5. What is your favorite aspect of your work?

My favorite part of work is definitely seeing a product that somehow has made an impact or has inspired someone else to take action. A piece that motivates people in a positive fashion is really exciting. Simple as that.

6. Who are your favorite directors?

I would have to say one of my favorite film directors is Alfonso Cuaron. I’m a huge fan of his really long complicated takes. Children of Men is one of my favorite films. Besides that, I really respect Milwaukee’s film community and it’s experimental techniques of telling stories. Brad Lichtenstein, Arthur Ircink, Nicole Docta, Frankie Latina, and so many more make up a community that has a unique approach to filmmaking. It makes Milwaukee a very pleasant place to live. I’ve certainly seen quite a few young people around Milwaukee that will most likely big doing big things in the future.

7. Which do you like best: the editing or the filming?

That’s pretty hard. I’ve often found myself playing both roles and enjoying both of them. If I had to choose between one or the other, I would say editing. Editing is essentially the construction of poetry. Even though I hate being cooped up in a room for hours on end, it is very satisfying when you finally whittle a scene down to the point where it lassos the viewer’s attention.

8.What is the best advice you’ve been given that relates to your career?

Persistence. It’s something I truly believe in. Things aren’t born. They’re made. Never stop trying. Opportunity is around the corner. If not this corner, then the next, but most likely you’ll see quite a few blocks before you see opportunity. Remember though, it’s there. I guess that could apply to any career.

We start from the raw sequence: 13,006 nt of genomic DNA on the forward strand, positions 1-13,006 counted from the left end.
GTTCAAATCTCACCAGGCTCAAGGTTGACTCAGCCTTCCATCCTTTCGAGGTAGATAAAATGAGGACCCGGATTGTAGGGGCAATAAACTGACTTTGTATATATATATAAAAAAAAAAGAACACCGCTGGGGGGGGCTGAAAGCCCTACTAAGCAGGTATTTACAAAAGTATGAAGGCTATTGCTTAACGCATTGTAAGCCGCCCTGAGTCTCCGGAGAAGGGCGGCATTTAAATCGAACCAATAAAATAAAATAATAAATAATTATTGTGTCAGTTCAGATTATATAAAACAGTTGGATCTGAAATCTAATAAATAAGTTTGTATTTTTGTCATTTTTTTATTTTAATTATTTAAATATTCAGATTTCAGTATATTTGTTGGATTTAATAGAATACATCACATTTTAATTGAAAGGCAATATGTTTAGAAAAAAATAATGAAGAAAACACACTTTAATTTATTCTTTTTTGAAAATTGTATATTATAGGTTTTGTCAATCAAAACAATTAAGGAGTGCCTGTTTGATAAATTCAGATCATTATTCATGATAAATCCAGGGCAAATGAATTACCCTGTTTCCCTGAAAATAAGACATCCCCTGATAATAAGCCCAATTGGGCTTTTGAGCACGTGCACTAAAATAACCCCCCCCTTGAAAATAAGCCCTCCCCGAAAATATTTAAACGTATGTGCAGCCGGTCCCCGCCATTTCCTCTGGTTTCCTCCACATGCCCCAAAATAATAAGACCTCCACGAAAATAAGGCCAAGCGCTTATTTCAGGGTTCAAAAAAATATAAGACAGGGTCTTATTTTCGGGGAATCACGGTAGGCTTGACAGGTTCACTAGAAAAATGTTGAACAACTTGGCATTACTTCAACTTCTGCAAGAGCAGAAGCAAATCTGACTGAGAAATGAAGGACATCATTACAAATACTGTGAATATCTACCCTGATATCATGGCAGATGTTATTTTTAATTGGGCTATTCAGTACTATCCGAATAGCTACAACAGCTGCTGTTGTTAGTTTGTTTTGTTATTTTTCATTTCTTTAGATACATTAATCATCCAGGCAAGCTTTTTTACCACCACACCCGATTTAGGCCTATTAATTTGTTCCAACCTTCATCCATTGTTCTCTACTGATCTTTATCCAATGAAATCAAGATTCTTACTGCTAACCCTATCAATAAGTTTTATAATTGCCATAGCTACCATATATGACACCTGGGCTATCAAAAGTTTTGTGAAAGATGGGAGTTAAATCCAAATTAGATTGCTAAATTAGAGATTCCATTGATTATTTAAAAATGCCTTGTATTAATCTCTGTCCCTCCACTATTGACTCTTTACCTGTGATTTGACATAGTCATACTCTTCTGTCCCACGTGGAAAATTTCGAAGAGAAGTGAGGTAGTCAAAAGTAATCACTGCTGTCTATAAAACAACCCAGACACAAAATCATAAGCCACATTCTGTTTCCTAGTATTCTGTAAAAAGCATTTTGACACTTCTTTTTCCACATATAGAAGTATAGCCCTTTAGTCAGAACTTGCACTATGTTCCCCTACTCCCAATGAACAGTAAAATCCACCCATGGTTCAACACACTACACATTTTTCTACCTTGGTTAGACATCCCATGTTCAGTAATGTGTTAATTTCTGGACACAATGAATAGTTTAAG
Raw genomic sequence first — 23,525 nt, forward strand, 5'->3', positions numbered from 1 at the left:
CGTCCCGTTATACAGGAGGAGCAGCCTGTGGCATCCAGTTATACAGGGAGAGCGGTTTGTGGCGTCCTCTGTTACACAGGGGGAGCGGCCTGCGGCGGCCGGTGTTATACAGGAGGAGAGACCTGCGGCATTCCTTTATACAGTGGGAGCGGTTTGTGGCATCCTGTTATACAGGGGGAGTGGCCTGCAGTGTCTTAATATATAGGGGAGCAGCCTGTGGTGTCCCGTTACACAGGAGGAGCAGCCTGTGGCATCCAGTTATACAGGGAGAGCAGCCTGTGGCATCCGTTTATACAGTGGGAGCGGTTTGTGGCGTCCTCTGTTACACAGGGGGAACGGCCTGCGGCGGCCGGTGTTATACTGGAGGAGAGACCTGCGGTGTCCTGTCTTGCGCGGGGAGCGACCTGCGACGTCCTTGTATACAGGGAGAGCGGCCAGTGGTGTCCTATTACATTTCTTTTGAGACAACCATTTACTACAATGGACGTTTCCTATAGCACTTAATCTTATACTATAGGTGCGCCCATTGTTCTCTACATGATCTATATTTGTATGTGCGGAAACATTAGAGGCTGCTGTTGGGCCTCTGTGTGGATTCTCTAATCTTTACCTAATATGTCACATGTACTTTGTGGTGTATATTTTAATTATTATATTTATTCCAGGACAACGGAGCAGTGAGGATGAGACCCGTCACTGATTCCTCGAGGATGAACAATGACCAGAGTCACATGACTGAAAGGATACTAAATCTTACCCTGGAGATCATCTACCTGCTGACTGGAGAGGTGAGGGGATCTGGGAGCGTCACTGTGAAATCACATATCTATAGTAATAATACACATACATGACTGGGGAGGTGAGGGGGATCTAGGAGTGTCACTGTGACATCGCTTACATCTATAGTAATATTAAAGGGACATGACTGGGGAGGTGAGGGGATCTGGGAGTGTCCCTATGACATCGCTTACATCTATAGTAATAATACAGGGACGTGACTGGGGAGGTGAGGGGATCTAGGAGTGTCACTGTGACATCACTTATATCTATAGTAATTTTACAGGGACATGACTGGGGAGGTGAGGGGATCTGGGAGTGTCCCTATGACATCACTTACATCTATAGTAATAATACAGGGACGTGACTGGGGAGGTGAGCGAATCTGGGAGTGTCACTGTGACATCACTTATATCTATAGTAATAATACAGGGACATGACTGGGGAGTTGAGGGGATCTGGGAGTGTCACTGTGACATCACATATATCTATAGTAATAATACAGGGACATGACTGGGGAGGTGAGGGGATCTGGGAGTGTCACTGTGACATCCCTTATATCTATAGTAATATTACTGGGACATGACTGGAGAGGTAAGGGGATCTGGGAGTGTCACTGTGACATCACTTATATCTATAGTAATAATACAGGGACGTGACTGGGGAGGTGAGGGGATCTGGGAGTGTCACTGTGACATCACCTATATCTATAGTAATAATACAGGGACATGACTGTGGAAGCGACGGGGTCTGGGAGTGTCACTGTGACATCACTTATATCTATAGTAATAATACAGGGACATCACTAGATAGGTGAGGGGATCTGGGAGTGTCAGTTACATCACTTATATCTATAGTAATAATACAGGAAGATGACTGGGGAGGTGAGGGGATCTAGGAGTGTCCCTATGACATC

9. Do you have any tips for those wanting to pursue a career in film?

If your interested in film ask yourself if you love it. If you don’t it’s really not for you.

10. Could you list some of the recent publicity As Goes Janesville has gotten?

PBS’ Independent Lens Series Oct 8th, 2012 10PM ET

Official SelectionMilwaukee Film Festival 2012

Official Selection Chicago International Film Festival

Best Documentary Columbia Gorge Film Festival

Best Documentary Columbia Oregon Independent Film Festival

Official Selection Albuquerque Film Festival

Official Selection Kansas International Film Festival

Official Selection Indie Gathering Film Festival

Official Selection Stranger than Fiction

Community Cinema 115 different locations throughout the United States

11. How can readers help spread the word about As Goes Janesville to help the promotion of the project?

Check out the schedule on for a screening near you! If not, we are working on a DVD kit you can purchase for smaller screenings or even home screenings.

12. What are you hoping for in terms of the future of the As Goes Janesville project and film?

I’m hoping the film has a large impact on uniting the still polarized nation we all live in. By bringing people together the film has the power to strengthen the core of our society to make the necessary changes to dilute recession.

Independent Lens | As Goes Janesville | Trailer | PBS from Independent Lens on Vimeo.